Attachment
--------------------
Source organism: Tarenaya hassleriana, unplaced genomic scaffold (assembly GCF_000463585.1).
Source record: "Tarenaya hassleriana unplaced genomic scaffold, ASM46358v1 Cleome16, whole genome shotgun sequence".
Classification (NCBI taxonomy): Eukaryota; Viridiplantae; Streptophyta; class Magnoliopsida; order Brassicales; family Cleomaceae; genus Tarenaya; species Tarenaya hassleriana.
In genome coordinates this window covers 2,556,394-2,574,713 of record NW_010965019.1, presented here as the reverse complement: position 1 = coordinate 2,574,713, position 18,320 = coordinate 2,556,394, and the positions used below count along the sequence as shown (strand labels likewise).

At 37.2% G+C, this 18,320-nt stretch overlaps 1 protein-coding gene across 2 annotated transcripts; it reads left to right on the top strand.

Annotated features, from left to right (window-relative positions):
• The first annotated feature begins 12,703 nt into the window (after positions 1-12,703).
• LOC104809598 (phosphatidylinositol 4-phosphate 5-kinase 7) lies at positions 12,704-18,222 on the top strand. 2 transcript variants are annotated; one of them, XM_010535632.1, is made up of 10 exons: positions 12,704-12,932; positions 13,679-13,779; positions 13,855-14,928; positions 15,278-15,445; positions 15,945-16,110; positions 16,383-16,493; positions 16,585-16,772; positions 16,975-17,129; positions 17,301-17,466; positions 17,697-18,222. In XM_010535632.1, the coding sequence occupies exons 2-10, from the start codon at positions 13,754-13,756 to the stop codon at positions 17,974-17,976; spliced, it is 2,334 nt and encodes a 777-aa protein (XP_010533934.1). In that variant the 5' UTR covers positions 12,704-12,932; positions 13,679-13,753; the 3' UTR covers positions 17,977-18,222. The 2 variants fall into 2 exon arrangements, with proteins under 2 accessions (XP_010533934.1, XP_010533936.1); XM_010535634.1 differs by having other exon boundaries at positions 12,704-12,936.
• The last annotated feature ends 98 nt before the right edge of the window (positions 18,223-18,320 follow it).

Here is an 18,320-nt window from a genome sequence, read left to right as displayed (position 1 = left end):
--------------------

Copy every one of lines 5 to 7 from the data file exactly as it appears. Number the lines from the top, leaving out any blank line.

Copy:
At 37.2% G+C, this 18,320-nt stretch overlaps 1 protein-coding gene across 2 annotated transcripts; it reads left to right on the top strand.

Annotated features, from left to right (window-relative positions):
• The first annotated feature begins 12,703 nt into the window (after positions 1-12,703).